17. Joseph Mallord William Turner

London 1775 – 1851 Chelsea

A Beech Wood with Gypsies Seated in the Distance, c. 1799-1801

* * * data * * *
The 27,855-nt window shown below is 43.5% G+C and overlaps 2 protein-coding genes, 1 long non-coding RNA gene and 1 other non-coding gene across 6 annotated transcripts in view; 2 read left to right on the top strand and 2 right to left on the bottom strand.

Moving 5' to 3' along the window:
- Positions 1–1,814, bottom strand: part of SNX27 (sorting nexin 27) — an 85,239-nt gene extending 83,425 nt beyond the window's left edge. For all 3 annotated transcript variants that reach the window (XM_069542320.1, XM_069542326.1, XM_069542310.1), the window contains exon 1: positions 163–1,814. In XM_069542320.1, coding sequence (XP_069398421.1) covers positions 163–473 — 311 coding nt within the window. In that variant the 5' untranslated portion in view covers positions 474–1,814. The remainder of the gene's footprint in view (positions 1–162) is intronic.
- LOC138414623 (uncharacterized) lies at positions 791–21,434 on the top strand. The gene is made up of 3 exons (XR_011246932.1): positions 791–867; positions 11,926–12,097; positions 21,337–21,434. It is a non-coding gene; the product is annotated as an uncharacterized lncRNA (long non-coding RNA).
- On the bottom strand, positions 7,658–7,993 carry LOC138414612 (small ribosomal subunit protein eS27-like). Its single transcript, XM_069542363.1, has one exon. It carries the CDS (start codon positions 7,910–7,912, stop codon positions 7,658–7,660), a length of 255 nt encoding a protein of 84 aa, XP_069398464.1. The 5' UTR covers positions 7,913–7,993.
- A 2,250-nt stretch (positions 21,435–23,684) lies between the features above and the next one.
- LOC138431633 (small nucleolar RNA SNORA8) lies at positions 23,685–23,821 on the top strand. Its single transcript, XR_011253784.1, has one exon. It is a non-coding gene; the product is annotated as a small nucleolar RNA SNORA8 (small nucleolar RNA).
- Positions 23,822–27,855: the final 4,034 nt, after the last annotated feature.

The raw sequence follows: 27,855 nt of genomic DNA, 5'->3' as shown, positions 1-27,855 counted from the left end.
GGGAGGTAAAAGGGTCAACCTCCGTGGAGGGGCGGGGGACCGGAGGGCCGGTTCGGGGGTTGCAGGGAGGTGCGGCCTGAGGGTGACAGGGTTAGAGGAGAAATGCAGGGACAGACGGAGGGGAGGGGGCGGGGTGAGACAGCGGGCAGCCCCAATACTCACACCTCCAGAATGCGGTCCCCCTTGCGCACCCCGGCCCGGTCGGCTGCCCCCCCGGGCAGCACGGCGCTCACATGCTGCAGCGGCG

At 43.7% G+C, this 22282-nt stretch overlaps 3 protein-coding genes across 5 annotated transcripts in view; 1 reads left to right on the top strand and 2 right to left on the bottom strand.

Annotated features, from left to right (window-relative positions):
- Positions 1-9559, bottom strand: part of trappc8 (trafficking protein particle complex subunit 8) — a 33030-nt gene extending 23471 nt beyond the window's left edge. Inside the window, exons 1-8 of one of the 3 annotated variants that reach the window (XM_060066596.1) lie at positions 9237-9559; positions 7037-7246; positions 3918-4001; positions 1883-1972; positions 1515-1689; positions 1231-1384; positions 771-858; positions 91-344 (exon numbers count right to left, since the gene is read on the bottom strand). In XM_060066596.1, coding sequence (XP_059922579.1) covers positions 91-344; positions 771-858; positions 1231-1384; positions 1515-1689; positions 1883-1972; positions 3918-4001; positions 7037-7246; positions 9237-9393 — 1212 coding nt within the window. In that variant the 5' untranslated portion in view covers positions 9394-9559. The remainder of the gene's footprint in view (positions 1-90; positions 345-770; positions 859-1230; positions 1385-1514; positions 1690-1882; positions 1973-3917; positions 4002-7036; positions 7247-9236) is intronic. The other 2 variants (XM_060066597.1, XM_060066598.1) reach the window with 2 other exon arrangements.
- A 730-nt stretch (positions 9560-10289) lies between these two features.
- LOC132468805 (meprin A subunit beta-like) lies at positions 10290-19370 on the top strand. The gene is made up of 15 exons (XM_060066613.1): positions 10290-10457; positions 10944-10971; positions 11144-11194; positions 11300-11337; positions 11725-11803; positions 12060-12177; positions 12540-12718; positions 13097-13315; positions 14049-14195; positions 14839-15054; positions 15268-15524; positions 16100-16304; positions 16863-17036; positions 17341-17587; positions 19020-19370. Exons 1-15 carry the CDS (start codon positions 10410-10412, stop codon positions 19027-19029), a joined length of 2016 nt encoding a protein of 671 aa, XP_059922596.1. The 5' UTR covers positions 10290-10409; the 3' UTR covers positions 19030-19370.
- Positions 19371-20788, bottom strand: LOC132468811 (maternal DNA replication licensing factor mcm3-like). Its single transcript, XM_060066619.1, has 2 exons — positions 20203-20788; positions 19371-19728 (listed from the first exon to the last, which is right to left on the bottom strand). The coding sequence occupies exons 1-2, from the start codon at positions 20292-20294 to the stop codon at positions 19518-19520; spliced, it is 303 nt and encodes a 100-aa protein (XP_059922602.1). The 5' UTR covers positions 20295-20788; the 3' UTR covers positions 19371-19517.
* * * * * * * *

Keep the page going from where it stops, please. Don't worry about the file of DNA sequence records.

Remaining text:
Turner was only fourteen when he entered the Royal Academy Schools, and exhibited his first picture the following year. A prolific draughtsman, he amassed over 30,000 drawings and watercolours throughout his long career. He seldom painted in oils out-of-doors, however, arguing that it took up too much time to colour in the open air. He preferred to make summary sketches in pencil, filling up hundreds of sketchbooks, and working from memory back in his studio. These two studies of beechwoods (cat. 16 and 17) are among the earliest examples of Turner sketching in oils from nature, and are part of a group painted in Knockholt, Kent, around 1799-1801. The artist clearly delighted in the autumnal colouring of the foliage, the textures of the bark, and the trees’ arching branches and gnarled roots. Composed almost like small finished pictures, they include figures which give them a narrative element and evoke the function of woods as natural shelters or hideouts. Among Turner’s rare outdoor studies in oil, a remarkable group of views of the Thames painted on mahogany panel c. 1807 stand out for their spontaneity (Tate, London).